LONDON — The loss of passporting rights post-Brexit will not necessarily be disastrous for UK-based financial services firms, according to a financial services lawyer.
Depending on the exact nature of the services they provide, and where they provide and advertise them, firms may be able to retain existing European clients even if the UK loses financial passporting rights, and without opening offices in the European Union (EU).
“For some firms, it may be the case they don’t need a passport in every jurisdiction,” Tim Dolan, a partner at Reed Smith, told Business Insider. He added that some firms “may not need a passport at all.”
In the event that the UK leaves both the EU and the European Economic Area (EEA), passporting rights — which allow UK firms to access customers and financial markets in the EU and EEA — will likely be lost, although the option to negotiate bilateral agreements will still be open. This has prompted concerns that banks will be forced to move staff out of London and into the EU.
According to the UK’s Financial Conduct Authority (FCA), around 5,500 firms registered in the UK rely on passporting rights for the financial services sector, and many firms hold several passports, meaning the total number in the UK is over 336,000.
But it’s possible that not all these firms actually need them. If, after Brexit, EU customers proactively contact UK-based firms for advice or to execute orders and the firms are not advertising in the EU, Dolan says: “I query whether they need a passport.” Doing what is known as a “characteristic performance test,” he says, is important to assess exactly what each firm does, and the associated requirements.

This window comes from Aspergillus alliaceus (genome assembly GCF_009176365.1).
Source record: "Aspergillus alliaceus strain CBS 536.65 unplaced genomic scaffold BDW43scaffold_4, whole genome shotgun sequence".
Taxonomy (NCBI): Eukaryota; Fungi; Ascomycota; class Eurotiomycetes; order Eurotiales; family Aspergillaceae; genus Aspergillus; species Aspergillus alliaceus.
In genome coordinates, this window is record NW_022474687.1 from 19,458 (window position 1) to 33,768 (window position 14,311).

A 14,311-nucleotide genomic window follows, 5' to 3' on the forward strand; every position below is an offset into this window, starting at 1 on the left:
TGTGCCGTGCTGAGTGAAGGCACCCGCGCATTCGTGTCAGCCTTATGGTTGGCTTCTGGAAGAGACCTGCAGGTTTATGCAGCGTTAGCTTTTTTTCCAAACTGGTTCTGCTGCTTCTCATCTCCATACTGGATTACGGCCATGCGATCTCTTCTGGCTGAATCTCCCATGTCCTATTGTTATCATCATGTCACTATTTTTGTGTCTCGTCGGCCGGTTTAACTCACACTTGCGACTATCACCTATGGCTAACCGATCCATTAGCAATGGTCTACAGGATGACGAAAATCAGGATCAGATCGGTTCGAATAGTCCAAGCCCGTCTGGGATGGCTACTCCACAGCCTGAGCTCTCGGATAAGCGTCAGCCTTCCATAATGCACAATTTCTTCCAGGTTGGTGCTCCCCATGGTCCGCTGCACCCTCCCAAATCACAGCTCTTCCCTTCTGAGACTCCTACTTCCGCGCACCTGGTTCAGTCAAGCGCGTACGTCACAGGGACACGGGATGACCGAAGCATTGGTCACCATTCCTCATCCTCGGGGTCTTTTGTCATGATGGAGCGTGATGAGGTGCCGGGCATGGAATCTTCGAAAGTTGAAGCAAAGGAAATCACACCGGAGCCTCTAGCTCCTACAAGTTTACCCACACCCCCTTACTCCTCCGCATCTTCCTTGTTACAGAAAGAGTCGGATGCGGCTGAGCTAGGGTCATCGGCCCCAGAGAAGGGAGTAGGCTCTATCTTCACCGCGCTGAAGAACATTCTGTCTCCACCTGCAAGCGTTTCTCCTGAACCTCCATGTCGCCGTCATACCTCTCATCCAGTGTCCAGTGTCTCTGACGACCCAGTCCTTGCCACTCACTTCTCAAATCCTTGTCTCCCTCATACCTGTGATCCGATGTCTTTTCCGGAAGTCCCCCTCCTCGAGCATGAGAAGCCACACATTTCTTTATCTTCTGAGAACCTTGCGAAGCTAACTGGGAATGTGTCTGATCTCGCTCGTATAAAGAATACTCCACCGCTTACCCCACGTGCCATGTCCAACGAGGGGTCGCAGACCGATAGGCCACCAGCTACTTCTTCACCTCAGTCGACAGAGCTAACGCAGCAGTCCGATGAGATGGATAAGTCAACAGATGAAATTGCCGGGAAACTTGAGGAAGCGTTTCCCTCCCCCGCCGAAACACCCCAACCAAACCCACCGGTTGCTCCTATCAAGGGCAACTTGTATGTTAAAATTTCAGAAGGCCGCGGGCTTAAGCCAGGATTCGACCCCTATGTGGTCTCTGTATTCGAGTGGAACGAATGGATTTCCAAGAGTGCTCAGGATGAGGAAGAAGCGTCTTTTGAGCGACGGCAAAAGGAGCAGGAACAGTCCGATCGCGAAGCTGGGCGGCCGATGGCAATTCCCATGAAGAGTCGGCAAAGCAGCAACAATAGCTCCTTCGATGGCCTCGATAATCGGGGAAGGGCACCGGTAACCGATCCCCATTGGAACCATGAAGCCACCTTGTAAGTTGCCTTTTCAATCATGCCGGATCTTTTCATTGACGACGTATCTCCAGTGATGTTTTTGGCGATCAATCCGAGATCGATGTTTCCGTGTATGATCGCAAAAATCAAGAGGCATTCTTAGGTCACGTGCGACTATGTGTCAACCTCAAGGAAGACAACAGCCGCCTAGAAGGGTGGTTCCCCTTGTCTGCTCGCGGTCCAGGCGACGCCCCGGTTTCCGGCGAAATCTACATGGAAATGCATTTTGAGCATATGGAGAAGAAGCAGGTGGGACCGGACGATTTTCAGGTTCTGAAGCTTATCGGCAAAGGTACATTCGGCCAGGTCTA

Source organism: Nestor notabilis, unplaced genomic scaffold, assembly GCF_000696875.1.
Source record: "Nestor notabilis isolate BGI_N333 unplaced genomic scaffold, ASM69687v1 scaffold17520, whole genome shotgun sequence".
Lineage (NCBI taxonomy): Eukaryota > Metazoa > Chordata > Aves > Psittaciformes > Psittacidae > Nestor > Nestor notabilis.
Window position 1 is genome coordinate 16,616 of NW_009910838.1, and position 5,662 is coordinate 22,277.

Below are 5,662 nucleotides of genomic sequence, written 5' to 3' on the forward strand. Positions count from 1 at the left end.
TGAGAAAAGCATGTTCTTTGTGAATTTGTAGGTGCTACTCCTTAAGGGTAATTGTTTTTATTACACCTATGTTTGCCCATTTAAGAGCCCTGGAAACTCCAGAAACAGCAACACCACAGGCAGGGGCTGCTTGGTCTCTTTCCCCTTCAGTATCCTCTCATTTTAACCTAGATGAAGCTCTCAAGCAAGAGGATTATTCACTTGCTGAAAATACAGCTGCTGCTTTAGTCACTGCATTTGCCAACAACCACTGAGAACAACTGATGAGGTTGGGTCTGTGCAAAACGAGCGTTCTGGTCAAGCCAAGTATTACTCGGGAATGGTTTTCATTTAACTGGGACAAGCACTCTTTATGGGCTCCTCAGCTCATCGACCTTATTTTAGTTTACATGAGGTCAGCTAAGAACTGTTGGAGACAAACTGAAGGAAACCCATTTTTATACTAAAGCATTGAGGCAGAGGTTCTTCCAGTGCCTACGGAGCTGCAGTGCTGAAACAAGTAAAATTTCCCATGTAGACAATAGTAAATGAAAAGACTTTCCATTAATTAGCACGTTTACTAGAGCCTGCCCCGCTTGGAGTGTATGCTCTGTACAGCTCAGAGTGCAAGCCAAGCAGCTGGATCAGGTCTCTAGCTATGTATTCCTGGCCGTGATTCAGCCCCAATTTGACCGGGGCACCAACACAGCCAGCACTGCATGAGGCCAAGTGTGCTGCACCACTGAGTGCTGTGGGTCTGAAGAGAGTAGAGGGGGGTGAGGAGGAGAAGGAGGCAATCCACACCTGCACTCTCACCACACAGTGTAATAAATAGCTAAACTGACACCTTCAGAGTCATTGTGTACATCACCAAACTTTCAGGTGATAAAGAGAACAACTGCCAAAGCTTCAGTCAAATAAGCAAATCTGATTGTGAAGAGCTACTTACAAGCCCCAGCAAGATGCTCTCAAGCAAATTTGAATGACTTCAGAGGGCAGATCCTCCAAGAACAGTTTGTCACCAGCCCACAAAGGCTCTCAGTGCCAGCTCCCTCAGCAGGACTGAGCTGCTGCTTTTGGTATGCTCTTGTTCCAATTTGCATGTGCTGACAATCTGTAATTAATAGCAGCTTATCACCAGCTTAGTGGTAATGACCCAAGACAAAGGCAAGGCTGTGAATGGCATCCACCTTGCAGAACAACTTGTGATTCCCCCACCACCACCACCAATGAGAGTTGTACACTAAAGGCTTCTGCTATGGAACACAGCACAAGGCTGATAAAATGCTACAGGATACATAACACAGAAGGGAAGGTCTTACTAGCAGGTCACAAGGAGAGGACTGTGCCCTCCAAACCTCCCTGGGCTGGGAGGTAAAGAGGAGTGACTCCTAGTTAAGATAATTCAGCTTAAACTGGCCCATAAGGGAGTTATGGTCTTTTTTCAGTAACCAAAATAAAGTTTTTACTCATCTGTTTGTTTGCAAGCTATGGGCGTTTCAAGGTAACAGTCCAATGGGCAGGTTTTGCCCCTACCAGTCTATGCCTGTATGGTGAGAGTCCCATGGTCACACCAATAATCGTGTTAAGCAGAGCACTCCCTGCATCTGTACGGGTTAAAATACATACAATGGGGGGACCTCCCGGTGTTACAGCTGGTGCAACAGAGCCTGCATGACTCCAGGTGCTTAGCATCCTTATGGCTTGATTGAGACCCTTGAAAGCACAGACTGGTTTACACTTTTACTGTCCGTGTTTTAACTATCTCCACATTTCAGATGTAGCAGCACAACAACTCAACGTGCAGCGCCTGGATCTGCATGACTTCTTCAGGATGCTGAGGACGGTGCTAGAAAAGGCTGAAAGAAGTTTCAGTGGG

To date, many firms have not done this analysis: while the UK remains a member of the EU, financial services companies registering with the FCA have the option to apply for a range of passports.
“UK firms haven’t had to think about it, it’s easier to tick the box with the FCA,” says Dolan. Although this may change in the future, he says, many firms “may be surprised” about exactly what they need.
Speaking at last week’s Association for Financial Markets in Europe (AFME) conference, Rodrigo Buenaventura, director general at the Comisión Nacional del Mercado de Valores, said there will “be ways around the passporting issue.” In Dolan’s view, this is not to do with finding loopholes, but is simply a question of what precisely is required, depending on the nature of a firm’s work.
However, Buenaventura also said he expects that London will not be as large a financial centre after Brexit as it is today, and that companies should “prepare for the worst.”